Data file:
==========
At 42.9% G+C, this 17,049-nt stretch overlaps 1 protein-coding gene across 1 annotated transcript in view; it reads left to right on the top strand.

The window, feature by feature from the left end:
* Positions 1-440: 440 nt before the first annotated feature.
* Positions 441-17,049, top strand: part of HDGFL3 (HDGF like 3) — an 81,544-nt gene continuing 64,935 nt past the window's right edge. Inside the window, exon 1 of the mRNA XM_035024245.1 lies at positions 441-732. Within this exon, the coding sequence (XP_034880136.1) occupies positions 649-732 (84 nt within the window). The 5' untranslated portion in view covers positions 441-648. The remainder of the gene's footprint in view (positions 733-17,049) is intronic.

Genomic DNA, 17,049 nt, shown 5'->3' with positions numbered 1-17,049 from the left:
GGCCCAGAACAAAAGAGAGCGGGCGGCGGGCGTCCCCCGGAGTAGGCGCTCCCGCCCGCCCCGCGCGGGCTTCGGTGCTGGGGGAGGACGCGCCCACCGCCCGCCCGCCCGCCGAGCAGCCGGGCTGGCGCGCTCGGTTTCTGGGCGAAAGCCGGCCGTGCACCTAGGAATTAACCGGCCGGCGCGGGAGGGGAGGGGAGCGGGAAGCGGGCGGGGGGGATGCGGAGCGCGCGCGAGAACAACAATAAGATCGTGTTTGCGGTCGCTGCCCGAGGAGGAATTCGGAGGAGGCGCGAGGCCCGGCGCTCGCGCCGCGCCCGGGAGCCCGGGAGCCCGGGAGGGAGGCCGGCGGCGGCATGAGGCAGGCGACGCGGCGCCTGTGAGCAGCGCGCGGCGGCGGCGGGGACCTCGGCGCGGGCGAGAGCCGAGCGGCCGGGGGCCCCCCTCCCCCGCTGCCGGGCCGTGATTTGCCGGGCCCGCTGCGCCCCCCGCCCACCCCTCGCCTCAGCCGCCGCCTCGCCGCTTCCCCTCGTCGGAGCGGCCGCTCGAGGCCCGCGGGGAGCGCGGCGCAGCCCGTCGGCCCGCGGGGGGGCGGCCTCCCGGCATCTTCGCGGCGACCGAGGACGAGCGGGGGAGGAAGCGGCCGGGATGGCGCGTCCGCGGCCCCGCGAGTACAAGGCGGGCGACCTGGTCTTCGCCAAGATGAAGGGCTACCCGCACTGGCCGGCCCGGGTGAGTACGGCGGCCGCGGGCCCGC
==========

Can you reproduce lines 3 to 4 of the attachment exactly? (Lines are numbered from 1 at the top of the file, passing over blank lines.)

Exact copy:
* Positions 1-440: 440 nt before the first annotated feature.
* Positions 441-17,049, top strand: part of HDGFL3 (HDGF like 3) — an 81,544-nt gene continuing 64,935 nt past the window's right edge. Inside the window, exon 1 of the mRNA XM_035024245.1 lies at positions 441-732. Within this exon, the coding sequence (XP_034880136.1) occupies positions 649-732 (84 nt within the window). The 5' untranslated portion in view covers positions 441-648. The remainder of the gene's footprint in view (positions 733-17,049) is intronic.